Many people make the mistake of confusing their performance results with the trophy and their goal. Let me explain.
One of my favorite actresses is the legendary Meryl Streep. She has more Academy Award nominations than any other person in the history of planet earth — a total of 18 nominations.
She was nominated for her first Academy Award in 1978. Her most recent one was in 2013.
If you consider a nomination a kind of “trophy,” she is the most “trophied” person in Hollywood.
That is remarkable.
Unlike many actors or actresses who essentially play the same kind of character from one film to another, Streep’s performances are so different from one film to another.
I’ll never forget the time I saw her in The Devil Wears Prada. In one of the opening scenes, Streep gets off the elevator and walks to her office to sit down. Without saying a single word — merely raising an eyebrow, walking a particular way, and looking at people in an ever so specific way, she conveyed an entire character’s backstory.
My words can’t do it justice. She is just that good.
When you listen to in-depth interviews of Streep, it quickly becomes clear that she is so heavily devoted to delivering the best possible PERFORMANCE.
Meryl Streep first met her co-star Anne Hathaway on the film The Devil Wears Prada. She introduced herself and told Anne how much she looked forward to acting across from her. She then explained (and apologized) that she would be “in character” 24×7 for the next 5 months.
In other words, even during filming breaks, at lunch, going to the restroom… she would be doing all of these activities as her character in the film (even when the camera was not on).
It was only after the very last take that the real Meryl Streep re-emerged.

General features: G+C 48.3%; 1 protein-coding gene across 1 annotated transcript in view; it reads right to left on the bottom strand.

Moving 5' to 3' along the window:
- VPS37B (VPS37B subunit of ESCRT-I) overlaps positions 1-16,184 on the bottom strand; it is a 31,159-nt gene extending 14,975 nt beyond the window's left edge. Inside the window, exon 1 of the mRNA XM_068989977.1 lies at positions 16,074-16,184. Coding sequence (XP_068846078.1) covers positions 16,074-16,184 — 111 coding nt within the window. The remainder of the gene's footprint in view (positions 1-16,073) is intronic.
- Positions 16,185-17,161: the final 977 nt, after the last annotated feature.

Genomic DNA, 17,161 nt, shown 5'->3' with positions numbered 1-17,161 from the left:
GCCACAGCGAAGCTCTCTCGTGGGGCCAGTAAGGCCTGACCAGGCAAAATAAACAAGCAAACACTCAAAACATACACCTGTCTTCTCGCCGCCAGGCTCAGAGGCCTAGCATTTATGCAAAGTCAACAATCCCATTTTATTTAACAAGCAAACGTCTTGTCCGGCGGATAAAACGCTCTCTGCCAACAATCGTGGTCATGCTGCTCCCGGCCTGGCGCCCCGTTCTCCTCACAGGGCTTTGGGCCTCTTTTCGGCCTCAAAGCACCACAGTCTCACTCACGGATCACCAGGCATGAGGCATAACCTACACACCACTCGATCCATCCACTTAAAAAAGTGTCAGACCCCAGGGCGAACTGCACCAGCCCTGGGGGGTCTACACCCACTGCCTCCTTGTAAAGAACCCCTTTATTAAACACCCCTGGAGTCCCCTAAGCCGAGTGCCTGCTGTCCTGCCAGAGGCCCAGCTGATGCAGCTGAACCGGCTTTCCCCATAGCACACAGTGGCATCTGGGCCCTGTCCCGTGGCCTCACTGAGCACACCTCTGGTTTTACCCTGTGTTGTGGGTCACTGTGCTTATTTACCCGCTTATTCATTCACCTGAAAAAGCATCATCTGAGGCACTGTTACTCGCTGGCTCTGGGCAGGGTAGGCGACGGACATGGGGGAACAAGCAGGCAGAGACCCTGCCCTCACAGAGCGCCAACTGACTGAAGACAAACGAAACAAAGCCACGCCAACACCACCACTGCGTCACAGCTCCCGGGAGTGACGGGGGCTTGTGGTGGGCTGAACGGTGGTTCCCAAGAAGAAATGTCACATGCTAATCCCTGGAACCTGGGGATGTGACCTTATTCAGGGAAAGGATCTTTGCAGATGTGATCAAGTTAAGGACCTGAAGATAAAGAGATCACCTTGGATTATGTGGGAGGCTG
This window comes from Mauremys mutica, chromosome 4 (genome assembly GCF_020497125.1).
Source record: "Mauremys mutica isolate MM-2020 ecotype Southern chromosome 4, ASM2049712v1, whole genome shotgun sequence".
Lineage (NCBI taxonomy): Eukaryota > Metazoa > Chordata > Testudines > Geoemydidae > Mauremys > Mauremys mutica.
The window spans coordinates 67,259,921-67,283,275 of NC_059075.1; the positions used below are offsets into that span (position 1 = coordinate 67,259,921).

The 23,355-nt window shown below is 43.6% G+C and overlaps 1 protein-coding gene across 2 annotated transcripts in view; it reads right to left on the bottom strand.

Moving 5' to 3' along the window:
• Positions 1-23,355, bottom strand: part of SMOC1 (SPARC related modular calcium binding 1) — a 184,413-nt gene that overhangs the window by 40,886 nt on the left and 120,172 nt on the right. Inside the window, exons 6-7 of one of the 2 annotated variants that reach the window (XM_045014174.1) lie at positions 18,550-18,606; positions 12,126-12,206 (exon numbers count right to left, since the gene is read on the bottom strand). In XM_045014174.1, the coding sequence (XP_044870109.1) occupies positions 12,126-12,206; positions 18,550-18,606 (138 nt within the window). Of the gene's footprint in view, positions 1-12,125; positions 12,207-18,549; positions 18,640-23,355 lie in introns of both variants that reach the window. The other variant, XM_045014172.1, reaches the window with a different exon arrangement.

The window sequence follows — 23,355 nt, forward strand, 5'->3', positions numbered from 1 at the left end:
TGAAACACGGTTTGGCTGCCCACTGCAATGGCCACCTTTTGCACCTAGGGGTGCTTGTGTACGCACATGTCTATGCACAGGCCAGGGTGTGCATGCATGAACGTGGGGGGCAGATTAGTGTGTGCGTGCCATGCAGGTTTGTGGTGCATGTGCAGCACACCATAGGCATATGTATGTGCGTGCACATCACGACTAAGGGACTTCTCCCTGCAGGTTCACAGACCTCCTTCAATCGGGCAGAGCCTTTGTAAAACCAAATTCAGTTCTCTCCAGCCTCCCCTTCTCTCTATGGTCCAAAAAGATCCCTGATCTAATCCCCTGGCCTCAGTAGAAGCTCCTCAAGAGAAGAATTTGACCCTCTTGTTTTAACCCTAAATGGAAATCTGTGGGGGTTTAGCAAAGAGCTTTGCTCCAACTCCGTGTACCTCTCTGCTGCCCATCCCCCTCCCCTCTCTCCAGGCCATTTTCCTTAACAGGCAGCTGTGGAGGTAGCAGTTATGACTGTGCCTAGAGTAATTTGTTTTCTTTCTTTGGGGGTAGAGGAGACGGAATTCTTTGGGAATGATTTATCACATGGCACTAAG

She explained she needed to eat, sleep, and breathe as her character day and night in order to deliver the best performance possible.
When you see how Streep approaches her work, it’s clear that her GOAL is not the trophy. Her GOAL is the PERFORMANCE.
This may sound like semantics, but the distinction is profoundly important.
A trophy is a byproduct of the performance. When you focus on the trophy, you end up focusing on the wrong thing and you often do not get it. When you focus on the performance and do it well, often the trophy comes along with it.
When you look at your goals, are you focusing on performance or the trophy?
When CIBs write me saying they want to get a job offer from MBB, that job offer is the trophy. The performance is the case interview.
When my clients say they want to earn $1 million, $5 million or $10 million per year, those are trophies. The “performance” comes from finding some way to deliver enough value to other people that they gladly transfer $1 million, $5 million, or $10 million to you in exchange for the value you deliver.
Streep and other actresses who routinely work on improving their performance express dismay that many younger actresses today have a goal of being rich and famous.
They argue it’s the wrong focus. Fame and fortune are byproducts of being really good at what you do — in their case, delivering exceptional acting performances.
As you look at your own goals, I challenge you to question them critically.
Are you focused on the promotion (the trophy)? Or massively over-delivering what’s expected of you (the performance)?
Are you focused on making partner at MBB (the trophy)? Or delivering overwhelming value to your clients and your firm (the performance)?
While performance and trophies are correlated, the R-square is not 1.0 — it’s not perfect.
Sometimes whether or not you get a trophy depends on the subjective decision making of someone else — an external factor not within your control.
To create a career or life goal that depends upon the whim of someone else is a tough and anxiety-filled way to live.
But, to focus on delivering the best possible performance that YOU are capable of is entirely within your control.
Deliver outstanding performances consistently enough in the right circumstances, over a long enough period of time, and the trophies will come your way (in aggregate but not necessarily in any one specific instance).
In your life and career, are you focused on trophies or performance?
That’s my thought of the day.